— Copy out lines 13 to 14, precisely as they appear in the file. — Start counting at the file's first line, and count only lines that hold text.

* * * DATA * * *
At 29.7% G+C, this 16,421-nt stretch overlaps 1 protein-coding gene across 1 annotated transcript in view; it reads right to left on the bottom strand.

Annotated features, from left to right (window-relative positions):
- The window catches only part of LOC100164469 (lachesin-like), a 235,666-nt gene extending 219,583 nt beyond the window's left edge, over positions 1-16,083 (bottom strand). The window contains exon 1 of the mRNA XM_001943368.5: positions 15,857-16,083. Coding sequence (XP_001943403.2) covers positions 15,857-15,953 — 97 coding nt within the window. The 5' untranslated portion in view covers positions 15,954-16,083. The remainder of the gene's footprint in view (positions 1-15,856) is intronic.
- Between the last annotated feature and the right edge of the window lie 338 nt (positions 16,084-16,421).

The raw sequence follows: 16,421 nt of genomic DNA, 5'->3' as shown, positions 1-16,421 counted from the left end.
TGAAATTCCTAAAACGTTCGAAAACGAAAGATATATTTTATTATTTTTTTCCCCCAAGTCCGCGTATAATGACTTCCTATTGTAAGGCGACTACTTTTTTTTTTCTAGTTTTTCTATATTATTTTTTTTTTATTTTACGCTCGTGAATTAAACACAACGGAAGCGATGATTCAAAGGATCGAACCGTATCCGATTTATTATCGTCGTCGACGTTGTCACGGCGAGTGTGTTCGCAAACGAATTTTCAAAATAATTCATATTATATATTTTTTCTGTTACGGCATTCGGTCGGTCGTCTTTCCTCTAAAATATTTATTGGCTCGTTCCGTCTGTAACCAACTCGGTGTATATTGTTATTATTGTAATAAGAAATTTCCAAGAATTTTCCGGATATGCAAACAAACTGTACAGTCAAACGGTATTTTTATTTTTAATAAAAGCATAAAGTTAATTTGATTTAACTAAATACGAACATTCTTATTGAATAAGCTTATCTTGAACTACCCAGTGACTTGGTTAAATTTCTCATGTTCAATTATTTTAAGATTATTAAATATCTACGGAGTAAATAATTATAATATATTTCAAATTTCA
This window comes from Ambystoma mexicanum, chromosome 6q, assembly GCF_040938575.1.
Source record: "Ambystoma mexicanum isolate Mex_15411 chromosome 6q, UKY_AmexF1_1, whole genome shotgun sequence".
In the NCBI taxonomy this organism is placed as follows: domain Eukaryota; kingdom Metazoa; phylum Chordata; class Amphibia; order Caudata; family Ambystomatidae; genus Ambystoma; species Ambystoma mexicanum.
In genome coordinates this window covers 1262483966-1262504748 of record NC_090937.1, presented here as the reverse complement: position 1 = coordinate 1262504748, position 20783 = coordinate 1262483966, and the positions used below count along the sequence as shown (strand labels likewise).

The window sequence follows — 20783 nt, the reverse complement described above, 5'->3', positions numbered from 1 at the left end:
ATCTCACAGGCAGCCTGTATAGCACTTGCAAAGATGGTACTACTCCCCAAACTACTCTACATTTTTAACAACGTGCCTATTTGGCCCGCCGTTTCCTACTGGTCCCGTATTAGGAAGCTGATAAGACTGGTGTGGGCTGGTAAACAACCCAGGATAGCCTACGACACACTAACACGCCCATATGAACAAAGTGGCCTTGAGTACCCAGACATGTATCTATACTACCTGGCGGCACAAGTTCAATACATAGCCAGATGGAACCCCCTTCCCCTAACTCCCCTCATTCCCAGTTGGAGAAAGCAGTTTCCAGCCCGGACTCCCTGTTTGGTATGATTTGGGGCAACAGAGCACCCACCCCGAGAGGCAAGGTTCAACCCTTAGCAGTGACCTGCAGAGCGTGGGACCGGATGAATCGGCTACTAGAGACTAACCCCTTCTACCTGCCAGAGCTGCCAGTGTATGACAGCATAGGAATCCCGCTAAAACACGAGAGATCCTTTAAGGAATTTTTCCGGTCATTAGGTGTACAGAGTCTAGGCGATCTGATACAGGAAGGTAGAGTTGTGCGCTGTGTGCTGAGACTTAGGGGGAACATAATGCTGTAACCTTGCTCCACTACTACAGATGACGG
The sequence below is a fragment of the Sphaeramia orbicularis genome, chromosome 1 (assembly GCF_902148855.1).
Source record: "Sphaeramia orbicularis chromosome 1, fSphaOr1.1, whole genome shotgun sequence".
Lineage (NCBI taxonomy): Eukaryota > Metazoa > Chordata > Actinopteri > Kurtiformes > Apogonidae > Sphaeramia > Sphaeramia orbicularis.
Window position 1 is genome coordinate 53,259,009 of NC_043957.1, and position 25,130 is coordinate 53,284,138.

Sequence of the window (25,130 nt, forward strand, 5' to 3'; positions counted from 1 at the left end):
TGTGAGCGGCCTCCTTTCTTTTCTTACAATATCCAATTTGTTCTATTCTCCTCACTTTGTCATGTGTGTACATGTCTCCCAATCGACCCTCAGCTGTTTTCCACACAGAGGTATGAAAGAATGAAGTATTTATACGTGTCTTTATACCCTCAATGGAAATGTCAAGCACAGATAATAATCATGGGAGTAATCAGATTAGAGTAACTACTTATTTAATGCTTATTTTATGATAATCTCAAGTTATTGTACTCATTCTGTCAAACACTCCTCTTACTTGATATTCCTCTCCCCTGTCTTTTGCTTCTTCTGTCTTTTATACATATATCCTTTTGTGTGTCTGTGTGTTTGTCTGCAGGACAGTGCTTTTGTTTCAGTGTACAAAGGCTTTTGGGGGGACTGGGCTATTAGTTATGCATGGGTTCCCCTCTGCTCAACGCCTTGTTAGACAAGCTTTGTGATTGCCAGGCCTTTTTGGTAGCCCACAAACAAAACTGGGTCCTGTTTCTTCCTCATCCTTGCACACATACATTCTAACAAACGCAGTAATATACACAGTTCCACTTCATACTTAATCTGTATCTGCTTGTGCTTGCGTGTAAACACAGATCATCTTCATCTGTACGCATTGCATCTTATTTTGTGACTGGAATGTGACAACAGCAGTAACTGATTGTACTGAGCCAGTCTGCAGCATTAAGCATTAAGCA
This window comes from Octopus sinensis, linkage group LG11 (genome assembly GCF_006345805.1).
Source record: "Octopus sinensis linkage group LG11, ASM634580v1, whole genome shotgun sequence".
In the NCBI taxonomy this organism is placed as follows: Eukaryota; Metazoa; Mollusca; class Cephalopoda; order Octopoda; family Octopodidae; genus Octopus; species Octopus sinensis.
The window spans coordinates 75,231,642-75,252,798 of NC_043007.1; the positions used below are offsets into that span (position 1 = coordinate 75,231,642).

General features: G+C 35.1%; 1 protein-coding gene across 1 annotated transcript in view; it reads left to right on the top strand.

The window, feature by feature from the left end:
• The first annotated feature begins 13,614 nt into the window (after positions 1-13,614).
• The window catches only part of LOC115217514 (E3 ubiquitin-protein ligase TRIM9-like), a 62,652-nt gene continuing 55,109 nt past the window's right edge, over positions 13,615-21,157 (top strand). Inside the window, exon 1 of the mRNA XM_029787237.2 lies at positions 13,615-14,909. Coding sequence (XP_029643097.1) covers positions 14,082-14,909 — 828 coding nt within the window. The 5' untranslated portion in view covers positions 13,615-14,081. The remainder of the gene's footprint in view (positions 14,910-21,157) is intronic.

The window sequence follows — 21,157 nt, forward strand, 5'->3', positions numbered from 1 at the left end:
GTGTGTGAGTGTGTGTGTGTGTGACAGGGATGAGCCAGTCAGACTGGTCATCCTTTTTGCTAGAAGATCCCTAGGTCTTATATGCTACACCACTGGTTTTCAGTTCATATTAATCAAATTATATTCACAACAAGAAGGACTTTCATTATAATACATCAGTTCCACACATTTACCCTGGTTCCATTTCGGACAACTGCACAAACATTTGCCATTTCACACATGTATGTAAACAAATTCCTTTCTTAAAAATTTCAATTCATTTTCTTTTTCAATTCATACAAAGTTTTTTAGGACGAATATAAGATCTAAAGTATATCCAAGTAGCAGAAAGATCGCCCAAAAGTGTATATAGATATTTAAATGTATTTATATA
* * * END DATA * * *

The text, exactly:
The sequence below is a fragment of the Sphaeramia orbicularis genome, chromosome 1 (assembly GCF_902148855.1).
Source record: "Sphaeramia orbicularis chromosome 1, fSphaOr1.1, whole genome shotgun sequence".